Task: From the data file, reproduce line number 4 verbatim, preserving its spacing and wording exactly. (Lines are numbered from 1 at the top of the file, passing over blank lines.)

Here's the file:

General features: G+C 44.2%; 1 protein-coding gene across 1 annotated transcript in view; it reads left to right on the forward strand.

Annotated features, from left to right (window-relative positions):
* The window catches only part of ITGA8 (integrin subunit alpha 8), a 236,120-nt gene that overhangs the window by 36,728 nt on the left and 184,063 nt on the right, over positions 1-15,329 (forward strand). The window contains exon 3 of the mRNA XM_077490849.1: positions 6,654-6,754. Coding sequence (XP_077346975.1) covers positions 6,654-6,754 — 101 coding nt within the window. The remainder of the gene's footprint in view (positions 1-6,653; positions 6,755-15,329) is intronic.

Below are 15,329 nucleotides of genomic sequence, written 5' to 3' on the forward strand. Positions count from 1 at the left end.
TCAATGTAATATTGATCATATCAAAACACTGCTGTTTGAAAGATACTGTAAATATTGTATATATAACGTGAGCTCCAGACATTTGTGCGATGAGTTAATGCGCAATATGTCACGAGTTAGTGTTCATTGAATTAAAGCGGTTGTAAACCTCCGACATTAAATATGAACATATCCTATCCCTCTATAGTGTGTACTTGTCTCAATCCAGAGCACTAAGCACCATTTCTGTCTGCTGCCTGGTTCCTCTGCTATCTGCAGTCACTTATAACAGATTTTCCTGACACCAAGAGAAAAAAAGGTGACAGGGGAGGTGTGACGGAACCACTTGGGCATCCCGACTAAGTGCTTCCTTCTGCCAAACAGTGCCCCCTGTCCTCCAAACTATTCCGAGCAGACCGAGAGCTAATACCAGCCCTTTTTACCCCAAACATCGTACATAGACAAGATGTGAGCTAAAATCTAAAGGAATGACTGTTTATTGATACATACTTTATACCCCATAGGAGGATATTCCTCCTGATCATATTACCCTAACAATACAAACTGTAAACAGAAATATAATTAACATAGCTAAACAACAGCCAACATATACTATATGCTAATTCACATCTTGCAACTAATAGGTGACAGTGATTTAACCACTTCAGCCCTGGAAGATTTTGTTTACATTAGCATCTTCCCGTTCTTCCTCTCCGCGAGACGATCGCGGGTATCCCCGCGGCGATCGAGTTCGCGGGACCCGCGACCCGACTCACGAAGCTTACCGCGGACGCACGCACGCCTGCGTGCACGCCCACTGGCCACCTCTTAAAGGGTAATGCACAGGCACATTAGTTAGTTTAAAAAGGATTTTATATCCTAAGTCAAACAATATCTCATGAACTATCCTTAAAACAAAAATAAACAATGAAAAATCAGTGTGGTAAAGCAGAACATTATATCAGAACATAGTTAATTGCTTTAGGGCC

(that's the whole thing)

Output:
Below are 15,329 nucleotides of genomic sequence, written 5' to 3' on the forward strand. Positions count from 1 at the left end.